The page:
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GDPL of Kota facilitates voice donations to help visually impaired students read KOTA: A Government

KOTA: A Government Public Divisional Library (GPDL) of Kota has taken a unique initiative of facilitating voice donations from people for helping visually impaired students and senior citizens read books in audio.

GPDL has prepared a database of over 1000 voice donors, including library readers, voice-over artists, and theater artists. Other 40 voice donors have already donated their total 120 voice recordings for helping the visually impaired and senior citizens read books.

Students like Akshita (19) are among the beneficiary of the voice donation facility of the GPDL.

Narrating the story of how the voice donation initiative began, the GPDL Divisional Librarian, Dr. Deepak Shrivastava, says that the facility is proving to be a boon for visually impaired people like Akshita (19).

People can recite any book or chapter and donate its recording to the GDPL were visually impaired, and senior citizens can listen to such voice recordings.

Along with her mother and brother, Akshita landed in the Government Public Divisional Library of Kota a couple of years ago after learning that GPDL has a Library service for the blind.

The Divisional librarian, Dr. Deepak Kumar Shrivastava, took them to the library’s brand new Braille division. The librarian asked Akshita to go through their roster of 200 books, but Akshita, in despair, said that she didn't know Braille.

Dr. Deepak Shrivastava said, “As 4.1% of the blind in India don’t know Braille, our library has PlexTalk Vachak-1 facility, through which books are automatically converted to voice."

However, Akshita expressed another problem.

“I want to load all my academic books on my phone and laptop. Could you give them to me as mp3s?” she asked.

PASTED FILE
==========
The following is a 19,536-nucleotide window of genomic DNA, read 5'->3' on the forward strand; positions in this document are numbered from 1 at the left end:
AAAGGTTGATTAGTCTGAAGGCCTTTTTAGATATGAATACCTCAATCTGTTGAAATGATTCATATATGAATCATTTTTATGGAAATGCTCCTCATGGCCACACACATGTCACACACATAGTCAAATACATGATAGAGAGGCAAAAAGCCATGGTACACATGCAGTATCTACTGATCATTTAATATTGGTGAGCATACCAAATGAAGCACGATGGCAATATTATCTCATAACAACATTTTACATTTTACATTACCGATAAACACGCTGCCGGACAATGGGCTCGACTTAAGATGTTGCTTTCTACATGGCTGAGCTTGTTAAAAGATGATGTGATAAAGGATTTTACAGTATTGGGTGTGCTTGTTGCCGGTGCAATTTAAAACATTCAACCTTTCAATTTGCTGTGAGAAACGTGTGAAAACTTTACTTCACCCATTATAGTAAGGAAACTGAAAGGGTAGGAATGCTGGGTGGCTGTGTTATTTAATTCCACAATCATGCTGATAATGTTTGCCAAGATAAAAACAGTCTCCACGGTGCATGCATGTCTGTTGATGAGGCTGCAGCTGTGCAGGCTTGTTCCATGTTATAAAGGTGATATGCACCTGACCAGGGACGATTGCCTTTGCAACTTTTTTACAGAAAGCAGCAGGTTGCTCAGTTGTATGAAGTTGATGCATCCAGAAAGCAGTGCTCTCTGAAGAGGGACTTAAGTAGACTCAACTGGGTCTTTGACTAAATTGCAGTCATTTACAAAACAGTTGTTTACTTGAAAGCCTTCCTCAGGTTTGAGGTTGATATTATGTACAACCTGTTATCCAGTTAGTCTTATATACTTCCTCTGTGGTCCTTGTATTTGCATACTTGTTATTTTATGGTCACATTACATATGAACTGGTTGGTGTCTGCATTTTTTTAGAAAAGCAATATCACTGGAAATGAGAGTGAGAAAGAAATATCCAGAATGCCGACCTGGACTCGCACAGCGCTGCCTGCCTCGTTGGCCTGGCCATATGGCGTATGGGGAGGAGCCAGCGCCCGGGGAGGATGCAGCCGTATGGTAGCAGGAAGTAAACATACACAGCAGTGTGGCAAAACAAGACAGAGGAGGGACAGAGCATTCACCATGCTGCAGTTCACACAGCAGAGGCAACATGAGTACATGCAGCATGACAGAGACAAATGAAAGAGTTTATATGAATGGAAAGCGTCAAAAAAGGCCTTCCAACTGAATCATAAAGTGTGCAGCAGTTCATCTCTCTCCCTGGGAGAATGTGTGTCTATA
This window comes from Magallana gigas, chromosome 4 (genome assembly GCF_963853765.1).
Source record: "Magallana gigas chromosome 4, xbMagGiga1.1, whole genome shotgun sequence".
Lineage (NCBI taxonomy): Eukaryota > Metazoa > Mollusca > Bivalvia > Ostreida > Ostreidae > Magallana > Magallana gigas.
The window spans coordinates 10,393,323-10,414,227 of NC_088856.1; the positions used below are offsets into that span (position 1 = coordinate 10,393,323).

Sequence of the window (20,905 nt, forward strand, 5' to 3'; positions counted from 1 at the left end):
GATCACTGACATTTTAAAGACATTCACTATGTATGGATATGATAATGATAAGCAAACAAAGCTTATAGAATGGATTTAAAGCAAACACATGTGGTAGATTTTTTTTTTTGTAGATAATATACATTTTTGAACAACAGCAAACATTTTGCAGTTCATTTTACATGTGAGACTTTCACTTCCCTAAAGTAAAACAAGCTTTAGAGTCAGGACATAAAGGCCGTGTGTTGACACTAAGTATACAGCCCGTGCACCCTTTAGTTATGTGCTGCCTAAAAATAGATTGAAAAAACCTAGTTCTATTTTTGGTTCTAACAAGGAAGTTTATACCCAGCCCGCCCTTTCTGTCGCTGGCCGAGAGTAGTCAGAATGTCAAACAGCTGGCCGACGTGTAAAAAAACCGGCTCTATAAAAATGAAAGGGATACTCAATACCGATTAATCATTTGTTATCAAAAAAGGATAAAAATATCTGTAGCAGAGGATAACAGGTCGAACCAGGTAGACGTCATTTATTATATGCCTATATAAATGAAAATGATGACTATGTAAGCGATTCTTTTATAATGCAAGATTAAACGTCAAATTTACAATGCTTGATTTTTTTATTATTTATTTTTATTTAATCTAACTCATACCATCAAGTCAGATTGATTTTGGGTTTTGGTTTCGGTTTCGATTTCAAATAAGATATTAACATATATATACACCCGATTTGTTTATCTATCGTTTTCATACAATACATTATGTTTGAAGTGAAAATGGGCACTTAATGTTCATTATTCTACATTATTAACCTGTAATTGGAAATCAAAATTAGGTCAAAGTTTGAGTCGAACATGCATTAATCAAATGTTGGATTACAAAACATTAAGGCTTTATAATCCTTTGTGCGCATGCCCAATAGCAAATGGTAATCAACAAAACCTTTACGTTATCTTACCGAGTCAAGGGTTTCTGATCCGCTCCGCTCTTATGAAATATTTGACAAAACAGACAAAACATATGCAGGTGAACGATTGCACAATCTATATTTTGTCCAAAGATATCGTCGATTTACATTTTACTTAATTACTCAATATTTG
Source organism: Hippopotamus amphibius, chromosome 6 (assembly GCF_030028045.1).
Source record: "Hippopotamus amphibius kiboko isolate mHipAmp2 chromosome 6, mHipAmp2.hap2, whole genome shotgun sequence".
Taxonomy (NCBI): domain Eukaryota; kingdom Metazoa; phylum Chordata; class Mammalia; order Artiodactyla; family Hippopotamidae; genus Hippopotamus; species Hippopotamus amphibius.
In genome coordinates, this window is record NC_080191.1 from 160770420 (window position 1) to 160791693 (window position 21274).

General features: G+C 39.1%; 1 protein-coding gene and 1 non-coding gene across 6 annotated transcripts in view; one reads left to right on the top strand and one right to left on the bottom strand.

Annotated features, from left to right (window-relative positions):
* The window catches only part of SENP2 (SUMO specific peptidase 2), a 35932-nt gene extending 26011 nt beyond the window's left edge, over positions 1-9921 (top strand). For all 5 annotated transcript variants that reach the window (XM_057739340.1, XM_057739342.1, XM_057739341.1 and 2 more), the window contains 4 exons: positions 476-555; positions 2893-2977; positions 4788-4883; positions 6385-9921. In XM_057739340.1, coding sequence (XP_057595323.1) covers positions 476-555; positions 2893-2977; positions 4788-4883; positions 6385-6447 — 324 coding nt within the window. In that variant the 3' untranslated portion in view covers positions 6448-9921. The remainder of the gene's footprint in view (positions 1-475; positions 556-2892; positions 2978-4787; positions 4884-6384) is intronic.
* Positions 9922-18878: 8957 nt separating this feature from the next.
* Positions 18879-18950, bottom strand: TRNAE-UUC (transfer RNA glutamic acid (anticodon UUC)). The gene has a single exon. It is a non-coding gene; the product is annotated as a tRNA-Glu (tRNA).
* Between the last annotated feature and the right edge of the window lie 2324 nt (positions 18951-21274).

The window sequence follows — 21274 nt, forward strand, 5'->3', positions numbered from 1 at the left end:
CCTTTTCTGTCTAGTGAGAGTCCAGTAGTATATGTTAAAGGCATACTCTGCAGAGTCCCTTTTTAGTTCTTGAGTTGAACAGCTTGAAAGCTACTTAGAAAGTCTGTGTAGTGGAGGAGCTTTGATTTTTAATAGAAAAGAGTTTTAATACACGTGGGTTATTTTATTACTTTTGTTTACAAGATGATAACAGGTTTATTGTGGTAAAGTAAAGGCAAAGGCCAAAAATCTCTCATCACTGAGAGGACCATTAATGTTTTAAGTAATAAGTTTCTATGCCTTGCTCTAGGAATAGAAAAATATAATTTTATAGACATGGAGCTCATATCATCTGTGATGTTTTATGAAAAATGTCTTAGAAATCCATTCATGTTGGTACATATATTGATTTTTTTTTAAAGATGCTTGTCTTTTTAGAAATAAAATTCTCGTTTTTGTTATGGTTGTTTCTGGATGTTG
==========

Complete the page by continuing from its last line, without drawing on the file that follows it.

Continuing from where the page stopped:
Dr. Deepak figured out a solution and started reading a chapter a day, and even then, it took him seven days to digitize half a book. Soon, a reader joined Dr. Deepak in reading the chapters. However, it was not fast enough to be in time for Akshita’s preparation for her exams.

So, the public library initiated the Voice Donation Programme and asked readers to help read out the course books to digitize them as mp3 files for Akshita.

Nearly 20 people volunteered with their voice donations and finished her entire course material within a month, after which Akshita scored 78% in her class 10 examination.

“Voice donations from generous people helped me finish my course and pass the class 10 examinations with flying colors,” Said Akshita.

Dr. Deepak Shrivastava says, “We are making a database of the voice donors and keeping audio recordings prepared by voice donors, which will be provided to the needy visually impaired or senior citizens online.”

“We have nearly 120 voice files of chapters of class 9, 10 and 12, which are sent to the needy visually impaired students for studies,” he said.

Even voice donors are being asked to send recitations of poems and stories through email, pen drive and voice memos from mobile phones to the library so that other visually impaired and senior citizens can also listen to them, he said.

A certificate of voice donation would be provided to every voice donor, said Dr. Deepak.

One voice donor named Nisha Gupta (23) says, “I am a regular visitor to the GPDL where I came across this voice donation facility”.

“It was a very beautiful feeling to record recitations of books for helping visually impaired and senior citizens who find it difficult to read books from their eyes.”

Today, the library consists of a rich reference section for researchers, Instant Braille Conversion and Text to Speech Conversion service for the visually challenged, a collection of audiobooks, Books on Screen facility, an Instant Book Reading Machine facility, a Differently Abled section, an outreach library program for the children of construction laborers, and a Reprography facility along with the 70, 639 books roster, as well as 1564 rare old books.